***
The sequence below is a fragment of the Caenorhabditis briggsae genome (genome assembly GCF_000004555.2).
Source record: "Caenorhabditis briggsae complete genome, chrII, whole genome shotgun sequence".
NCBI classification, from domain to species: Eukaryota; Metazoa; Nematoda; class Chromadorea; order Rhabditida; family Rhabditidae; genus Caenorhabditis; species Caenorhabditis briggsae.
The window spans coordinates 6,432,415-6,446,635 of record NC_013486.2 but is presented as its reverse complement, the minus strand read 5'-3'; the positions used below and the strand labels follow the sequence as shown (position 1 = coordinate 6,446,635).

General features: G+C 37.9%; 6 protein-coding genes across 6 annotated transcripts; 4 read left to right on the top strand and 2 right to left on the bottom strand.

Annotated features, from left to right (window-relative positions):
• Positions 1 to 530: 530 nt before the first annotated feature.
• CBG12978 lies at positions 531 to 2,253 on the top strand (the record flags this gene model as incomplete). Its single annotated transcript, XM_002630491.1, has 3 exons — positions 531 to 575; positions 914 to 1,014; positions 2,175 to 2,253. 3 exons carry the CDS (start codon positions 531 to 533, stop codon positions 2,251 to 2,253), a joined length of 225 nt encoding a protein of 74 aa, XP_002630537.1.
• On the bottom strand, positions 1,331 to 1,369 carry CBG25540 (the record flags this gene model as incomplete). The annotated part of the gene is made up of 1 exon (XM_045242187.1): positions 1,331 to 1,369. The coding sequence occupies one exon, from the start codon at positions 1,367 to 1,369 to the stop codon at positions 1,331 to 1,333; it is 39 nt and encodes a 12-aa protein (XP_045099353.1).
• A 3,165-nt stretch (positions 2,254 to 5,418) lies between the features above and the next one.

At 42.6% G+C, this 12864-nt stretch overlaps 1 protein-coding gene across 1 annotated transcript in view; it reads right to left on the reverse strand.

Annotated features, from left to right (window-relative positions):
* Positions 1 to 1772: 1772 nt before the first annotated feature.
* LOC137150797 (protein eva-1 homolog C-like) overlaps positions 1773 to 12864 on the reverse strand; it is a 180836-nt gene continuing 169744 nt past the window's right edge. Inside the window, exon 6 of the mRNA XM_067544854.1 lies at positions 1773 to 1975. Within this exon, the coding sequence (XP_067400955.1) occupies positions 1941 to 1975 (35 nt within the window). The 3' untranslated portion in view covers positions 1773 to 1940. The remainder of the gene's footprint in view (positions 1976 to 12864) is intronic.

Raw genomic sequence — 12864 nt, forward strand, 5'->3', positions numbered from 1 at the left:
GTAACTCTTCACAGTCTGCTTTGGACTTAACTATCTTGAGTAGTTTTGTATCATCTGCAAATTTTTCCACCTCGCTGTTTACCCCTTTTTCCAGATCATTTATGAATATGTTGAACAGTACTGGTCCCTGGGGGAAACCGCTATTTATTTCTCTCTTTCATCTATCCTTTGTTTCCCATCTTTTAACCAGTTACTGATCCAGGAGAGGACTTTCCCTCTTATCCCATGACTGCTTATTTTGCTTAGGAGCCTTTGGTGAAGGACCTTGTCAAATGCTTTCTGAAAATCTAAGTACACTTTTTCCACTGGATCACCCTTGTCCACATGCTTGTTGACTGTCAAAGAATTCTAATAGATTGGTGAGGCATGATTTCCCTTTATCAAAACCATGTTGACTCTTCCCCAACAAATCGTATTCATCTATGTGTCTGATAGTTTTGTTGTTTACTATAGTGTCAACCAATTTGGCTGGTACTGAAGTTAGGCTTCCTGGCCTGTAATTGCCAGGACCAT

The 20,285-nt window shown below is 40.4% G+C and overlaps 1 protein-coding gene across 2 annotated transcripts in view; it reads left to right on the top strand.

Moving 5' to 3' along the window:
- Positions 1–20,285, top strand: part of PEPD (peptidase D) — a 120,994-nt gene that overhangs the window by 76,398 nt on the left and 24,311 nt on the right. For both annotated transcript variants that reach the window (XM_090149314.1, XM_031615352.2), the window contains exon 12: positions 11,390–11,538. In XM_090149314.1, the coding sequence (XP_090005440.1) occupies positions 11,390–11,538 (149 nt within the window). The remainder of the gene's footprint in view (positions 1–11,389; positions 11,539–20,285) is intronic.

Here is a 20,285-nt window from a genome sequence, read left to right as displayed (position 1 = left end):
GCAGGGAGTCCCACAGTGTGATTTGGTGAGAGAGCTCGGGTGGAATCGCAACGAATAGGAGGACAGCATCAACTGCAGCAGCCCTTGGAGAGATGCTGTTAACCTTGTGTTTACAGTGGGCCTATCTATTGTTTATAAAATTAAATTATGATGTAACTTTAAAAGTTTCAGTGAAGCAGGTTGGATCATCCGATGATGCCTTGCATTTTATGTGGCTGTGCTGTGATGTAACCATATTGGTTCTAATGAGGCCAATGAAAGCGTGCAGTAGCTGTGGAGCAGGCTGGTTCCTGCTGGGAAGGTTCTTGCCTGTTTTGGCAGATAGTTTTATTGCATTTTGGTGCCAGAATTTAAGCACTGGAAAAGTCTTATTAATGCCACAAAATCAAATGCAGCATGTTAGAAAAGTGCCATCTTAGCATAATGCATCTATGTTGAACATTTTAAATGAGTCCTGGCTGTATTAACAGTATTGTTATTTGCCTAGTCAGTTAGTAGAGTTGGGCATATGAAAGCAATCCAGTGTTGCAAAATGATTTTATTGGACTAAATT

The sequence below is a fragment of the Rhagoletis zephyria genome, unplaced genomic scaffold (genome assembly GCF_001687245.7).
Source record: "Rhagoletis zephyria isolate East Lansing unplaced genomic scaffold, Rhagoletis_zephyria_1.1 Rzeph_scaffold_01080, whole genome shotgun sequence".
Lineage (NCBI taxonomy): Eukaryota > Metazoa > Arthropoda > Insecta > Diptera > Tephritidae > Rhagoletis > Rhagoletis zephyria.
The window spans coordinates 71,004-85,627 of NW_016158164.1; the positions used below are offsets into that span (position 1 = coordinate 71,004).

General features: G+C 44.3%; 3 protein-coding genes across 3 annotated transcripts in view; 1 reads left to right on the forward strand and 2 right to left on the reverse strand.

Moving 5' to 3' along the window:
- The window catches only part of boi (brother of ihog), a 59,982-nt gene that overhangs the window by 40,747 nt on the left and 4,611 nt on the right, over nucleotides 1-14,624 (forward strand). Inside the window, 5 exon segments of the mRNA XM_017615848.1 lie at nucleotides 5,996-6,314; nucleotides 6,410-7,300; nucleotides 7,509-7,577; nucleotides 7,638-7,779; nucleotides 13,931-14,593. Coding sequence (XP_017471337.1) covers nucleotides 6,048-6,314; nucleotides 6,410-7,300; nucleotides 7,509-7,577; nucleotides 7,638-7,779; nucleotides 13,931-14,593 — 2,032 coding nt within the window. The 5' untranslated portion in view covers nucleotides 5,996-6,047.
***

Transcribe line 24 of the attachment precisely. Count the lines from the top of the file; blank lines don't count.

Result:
Lineage (NCBI taxonomy): Eukaryota > Metazoa > Arthropoda > Insecta > Diptera > Tephritidae > Rhagoletis > Rhagoletis zephyria.